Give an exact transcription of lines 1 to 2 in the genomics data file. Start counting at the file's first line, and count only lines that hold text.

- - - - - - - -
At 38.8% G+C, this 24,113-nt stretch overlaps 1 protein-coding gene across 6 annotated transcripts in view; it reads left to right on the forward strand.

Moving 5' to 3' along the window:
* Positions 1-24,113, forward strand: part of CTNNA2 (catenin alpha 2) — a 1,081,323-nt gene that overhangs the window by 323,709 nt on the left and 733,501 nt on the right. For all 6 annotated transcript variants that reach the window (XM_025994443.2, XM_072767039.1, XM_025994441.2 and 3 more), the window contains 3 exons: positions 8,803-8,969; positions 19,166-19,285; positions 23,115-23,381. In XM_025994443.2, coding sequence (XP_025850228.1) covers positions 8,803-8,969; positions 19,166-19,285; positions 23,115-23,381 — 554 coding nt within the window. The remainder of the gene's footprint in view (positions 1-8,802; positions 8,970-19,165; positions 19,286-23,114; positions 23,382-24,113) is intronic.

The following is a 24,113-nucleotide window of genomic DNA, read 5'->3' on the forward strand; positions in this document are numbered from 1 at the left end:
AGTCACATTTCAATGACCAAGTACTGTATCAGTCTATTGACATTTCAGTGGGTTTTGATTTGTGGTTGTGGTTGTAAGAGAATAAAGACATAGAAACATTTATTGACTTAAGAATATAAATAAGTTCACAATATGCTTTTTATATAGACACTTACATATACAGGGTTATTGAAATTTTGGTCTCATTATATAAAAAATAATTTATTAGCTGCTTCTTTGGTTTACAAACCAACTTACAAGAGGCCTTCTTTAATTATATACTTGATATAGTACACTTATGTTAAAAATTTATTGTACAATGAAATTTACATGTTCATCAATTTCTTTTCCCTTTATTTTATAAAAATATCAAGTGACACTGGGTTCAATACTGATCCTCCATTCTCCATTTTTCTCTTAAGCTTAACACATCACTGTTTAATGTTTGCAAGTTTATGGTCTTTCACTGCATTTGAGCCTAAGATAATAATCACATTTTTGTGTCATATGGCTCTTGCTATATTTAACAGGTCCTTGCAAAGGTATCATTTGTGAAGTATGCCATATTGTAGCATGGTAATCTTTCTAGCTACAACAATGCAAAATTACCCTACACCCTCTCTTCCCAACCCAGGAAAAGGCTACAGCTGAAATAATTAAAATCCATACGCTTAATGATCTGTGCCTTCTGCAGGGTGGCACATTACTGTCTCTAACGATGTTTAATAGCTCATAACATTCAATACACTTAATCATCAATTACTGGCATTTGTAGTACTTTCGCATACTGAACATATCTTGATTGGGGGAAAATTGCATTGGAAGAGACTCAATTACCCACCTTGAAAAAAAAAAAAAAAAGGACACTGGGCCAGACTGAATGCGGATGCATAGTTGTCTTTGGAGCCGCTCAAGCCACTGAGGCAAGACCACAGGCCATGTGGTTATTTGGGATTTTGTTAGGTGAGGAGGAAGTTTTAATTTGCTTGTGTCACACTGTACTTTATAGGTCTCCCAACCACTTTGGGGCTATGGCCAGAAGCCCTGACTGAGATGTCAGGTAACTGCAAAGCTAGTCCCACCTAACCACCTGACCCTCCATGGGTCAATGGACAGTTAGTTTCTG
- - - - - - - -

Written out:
At 38.8% G+C, this 24,113-nt stretch overlaps 1 protein-coding gene across 6 annotated transcripts in view; it reads left to right on the forward strand.

Moving 5' to 3' along the window: